5. Bacterial infections

Bacteria naturally produce tissue inflammation. This inflammation implies an alteration in the natural cycle of the cells. During this alteration of the cycle, some type of mutation may occur that implies the development of the tumor.

In addition, the substances discarded by the bacteria are also toxic to the body. In the biopsy of tumors, remains of bacteria related to candidiasis, pneumonia or different types of fungi are found to a great extent.

Poor hygiene, as always, also plays a role, as there’s a link between the number of missing teeth and mouth cancer.

Tongue with bacterial infection.
Bacterial infections also affect the risk of oral cancer. Bacteria cause inflammation and can produce toxic waste in the body.

6. Viral infections

Researchers have discovered that viruses cause 10 to 15% of cancer by producing damage to cellular DNA during replication. The virus with which this relationship has been most evident is the Human Papilloma Virus (HPV) and herpes simplex viruses.

Lesions that were previously in the oral mucosa, called pre-malignant lesions produce the highest percentage of mouth cancers. You should always monitor and control these lesions and, if after 15 days of evolution, you don’t see any improvement, you should always ask a doctor to rule out possible malignant lesions.

7. Genetic factors

In addition to the risk factors mentioned, genetics is very important. A genetic mutation can lead to a tumor, and these genetics can be altered by environmental factors, such as diet, sun exposure, tobacco, alcohol, etc.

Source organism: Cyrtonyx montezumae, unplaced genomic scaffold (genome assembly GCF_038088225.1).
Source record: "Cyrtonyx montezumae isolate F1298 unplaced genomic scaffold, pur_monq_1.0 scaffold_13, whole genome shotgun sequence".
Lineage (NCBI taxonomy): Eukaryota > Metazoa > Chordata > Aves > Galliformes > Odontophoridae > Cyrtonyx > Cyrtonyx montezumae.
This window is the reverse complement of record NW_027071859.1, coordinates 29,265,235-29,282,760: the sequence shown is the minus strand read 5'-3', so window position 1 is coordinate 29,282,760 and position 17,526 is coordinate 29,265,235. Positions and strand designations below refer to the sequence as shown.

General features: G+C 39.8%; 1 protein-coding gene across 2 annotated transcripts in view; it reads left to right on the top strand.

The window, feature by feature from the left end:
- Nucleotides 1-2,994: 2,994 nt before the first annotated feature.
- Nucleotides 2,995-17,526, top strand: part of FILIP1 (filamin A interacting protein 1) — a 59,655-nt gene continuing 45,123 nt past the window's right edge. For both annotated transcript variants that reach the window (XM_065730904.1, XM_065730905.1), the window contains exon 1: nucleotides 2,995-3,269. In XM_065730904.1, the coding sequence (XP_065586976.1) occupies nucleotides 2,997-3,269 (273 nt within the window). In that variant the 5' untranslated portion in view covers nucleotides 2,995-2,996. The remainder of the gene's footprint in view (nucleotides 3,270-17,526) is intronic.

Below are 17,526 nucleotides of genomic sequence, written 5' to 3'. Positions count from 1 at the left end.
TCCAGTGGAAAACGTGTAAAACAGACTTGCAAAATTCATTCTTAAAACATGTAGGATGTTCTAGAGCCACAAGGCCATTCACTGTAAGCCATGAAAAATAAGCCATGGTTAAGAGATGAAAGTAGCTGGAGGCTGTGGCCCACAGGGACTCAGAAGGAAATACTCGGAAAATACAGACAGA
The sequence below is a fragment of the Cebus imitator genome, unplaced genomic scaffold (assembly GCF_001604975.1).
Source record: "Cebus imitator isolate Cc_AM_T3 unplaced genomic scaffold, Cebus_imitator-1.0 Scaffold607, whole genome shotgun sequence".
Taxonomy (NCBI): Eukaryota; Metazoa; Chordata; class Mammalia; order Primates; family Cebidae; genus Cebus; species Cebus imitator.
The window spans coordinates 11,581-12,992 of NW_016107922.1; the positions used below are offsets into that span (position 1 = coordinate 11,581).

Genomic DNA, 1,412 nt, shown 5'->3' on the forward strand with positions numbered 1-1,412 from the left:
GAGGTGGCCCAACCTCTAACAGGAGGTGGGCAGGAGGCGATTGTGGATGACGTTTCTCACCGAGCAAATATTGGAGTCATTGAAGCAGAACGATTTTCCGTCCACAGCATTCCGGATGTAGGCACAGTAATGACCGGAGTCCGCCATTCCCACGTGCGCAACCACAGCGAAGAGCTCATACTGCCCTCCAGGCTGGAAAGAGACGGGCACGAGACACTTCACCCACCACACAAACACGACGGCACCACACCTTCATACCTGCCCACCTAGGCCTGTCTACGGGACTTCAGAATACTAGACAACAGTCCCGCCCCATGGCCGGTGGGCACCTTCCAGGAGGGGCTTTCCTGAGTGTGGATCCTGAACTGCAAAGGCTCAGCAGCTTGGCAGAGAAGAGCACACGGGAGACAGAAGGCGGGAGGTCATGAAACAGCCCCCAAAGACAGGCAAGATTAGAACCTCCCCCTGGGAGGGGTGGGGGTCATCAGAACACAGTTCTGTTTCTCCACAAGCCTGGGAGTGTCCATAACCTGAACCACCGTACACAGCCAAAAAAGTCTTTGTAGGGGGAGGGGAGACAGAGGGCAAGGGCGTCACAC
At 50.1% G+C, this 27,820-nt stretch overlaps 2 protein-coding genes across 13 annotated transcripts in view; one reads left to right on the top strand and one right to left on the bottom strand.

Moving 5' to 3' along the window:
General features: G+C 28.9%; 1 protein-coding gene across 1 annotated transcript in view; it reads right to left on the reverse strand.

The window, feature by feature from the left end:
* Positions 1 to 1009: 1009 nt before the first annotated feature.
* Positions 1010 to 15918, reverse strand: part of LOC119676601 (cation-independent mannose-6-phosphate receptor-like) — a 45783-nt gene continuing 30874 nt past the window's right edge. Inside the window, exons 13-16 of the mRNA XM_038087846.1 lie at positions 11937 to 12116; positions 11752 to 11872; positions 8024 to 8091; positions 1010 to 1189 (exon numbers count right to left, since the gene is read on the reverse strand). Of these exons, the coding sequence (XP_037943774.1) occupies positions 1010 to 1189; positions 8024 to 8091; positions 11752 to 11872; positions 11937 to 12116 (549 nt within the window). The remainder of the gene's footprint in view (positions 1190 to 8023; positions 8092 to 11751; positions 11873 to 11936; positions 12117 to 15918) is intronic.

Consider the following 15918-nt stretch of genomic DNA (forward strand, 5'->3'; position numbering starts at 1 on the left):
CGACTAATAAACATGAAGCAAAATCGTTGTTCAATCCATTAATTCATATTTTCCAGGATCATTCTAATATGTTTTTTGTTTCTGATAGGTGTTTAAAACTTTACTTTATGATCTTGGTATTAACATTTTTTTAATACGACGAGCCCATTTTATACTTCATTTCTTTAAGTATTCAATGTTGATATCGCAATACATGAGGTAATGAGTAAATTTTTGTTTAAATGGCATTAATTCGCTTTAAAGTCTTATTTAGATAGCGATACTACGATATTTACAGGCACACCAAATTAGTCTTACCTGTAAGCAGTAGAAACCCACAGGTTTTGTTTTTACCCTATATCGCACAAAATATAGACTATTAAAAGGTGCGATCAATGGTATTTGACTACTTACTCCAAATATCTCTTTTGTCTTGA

How to prevent mouth cancer

The prevention of mouth cancer is fundamental. Dentists, in their annual check-ups, apart from checking for cavities, periodontal disease and other diseases of the mouth, also perform a general control to rule out possible pre-malignant lesions.

The control at home of wounds or coloring is also important. In addition, if we also know the risk factors of oral cancer, then we can be more careful and control them as necessary.

All cited sources were thoroughly reviewed by our team to ensure their quality, reliability, currency, and validity. The bibliography of this article was considered reliable and of academic or scientific accuracy.

  • Ram H, Sarkar J, Kumar H, Konwar R, Bhatt ML, Mohammad S. Oral cancer: risk factors and molecular pathogenesis. J Maxillofac Oral Surg. 2011;10(2):132–137. doi:10.1007/s12663-011-0195-z
  • Bunnell A, Pettit N, Reddout N, et al. Analysis of primary risk factors for oral cancer from select US states with increasing rates. Tob Induc Dis. 2010;8(1):5. Published 2010 Feb 23. doi:10.1186/1617-9625-8-5
  • Azhar N, Sohail M, Ahmad F, et al. Risk factors of Oral cancer- A hospital based case control study. J Clin Exp Dent. 2018;10(4):e396–e401. Published 2018 Apr 1. doi:10.4317/jced.54618
  • Stornetta A, Guidolin V, Balbo S. Alcohol-Derived Acetaldehyde Exposure in the Oral Cavity [published correction appears in Cancers (Basel). 2018 Mar 16;10 (3):]. Cancers (Basel). 2018;10(1):20. Published 2018 Jan 14. doi:10.3390/cancers10010020
  • Speicher DJ, Ramirez-Amador V, Dittmer DP, Webster-Cyriaque J, Goodman MT, Moscicki AB. Viral infections associated with oral cancers and diseases in the context of HIV: a workshop report. Oral Dis. 2016;22 Suppl 1(Suppl 1):181–192. doi:10.1111/odi.12418

This text is provided for informational purposes only and does not replace consultation with a professional. If in doubt, consult your specialist.